Today is weigh-in day. Last week I lost a good chunk of weight for my first weigh-in, and that has helped make this week easier—that and not having a caffeine withdrawal headache all week.
Not that this week has been easy; I went grocery shopping yesterday and at one point found myself in the candy aisle, adding things to my cart. I’m not sure how I got there, but I’m glad I woke up before I got the items home.
Last night I snuck a peak at the scale to see if I had reason to be optimistic for today’s weigh-in. The scales told me that I was about the same as last week. I immediately went into a pout and started doubting my worth as a human being (never mind that I still weighed less than I did at the beginning…)
Now, I have to tell you, this is just silly. First, I had a week to be proud of; I ate lots of fruits and veggies, exercised more, and generally made good decisions about my health. Regardless of what the scales say, this is a week I feel proud of. And when I got on the scales this morning (just to double check, you understand), the scales agreed with this assessment.
This whole event got me thinking about the language society (and specifically me) uses to describe weight loss and eating.
For example, certain foods are “bad” while others “good.” This reminds me of when I was first learning French and my bewilderment that all nouns have a gender. For example, cars are feminine but fish are masculine. Why? With foods the distinction is arguably a little less arbitrary. In general, foods with a lot of sugar and fat are “bad” and natural foods are “good.” But it absolutely mystifies me why bread and cheese are “bad” while oatmeal and yogurt are good.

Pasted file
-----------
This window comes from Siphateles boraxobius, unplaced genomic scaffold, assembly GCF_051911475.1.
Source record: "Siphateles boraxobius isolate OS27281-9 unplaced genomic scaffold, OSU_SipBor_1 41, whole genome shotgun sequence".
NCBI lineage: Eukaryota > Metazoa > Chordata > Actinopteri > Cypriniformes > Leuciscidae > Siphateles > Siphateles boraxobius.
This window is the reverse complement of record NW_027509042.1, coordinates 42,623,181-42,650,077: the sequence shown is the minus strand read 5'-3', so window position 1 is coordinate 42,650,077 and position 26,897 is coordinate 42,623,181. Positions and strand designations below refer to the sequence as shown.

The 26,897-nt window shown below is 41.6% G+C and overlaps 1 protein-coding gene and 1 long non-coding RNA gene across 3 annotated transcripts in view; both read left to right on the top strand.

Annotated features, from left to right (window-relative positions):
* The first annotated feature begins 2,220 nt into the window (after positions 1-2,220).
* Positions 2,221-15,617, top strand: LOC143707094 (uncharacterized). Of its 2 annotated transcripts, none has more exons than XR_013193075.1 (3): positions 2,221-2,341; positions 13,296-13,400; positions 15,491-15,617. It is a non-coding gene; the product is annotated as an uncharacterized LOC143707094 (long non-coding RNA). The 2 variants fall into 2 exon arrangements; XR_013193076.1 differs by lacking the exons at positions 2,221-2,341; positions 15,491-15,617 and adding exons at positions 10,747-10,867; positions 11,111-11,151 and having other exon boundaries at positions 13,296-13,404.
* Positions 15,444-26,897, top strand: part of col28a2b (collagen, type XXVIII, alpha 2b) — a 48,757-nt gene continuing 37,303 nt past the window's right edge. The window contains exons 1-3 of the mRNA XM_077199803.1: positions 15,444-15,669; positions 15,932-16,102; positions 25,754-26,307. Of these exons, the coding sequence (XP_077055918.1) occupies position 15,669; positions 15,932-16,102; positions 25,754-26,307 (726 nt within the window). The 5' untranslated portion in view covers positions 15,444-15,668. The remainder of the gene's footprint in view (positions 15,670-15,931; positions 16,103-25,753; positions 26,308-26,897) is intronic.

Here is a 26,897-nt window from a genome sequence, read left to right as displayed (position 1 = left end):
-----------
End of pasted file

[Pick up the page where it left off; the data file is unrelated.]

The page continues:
Furthermore, it’s nearly impossible not to put these designators on yourself when you indulge in the “bad” foods. “I’ve been bad this week,” we say at the meetings when the scale doesn’t move down. We say this, in fact, regardless of anything else. We could have won the Nobel Peace prize or cured cancer, but when a piece of equipment refuses to register a lower number, we are “bad.”
And that’s another thing: What the scales say. Scales are a machine. Sometimes not even a terrible accurate machine. They don’t “say” things. At best they report facts. Why am I allowing a machine to justify my existence?
Even language around weight loss is a saboteur. We “lose” weight. As if it’s the car keys and we are going to go searching for it until we find it in the last place we look. Personally, weight is in the top ten list of things I DON’T want to find (#1: a dead body, #2: a Great White shark when snorkeling…)
I guess what I’m trying to say, and the pep-talk I give myself almost every day, is that my weight has nothing to do with my “good”-ness or “bad”-ness as a person. I am a good friend, creative artist, competent (usually) worker, and kind person. I go to church, give to charity, and volunteer for causes that are important to me. I’m a quiet neighbor, pleasant co-worker, and concerned citizen. While on any given day those qualifiers may wax and wane, the absolute truth is that what I choose to put into my mouth does not affect my intrinsic worth as a human being.
Yes, I want to remove weight. I want to feel better. I want to be healthier. I want to be able to ride a horse again. I want to get on a plane and not use the seat belt extension. I want to be able to feel comfortable sitting in theaters or auditoriums.
I know there are going to be ups and downs on this weight-removal journey, but I’d like to be able to find a way to remove the string that ties my self-worth from the scale’s journey.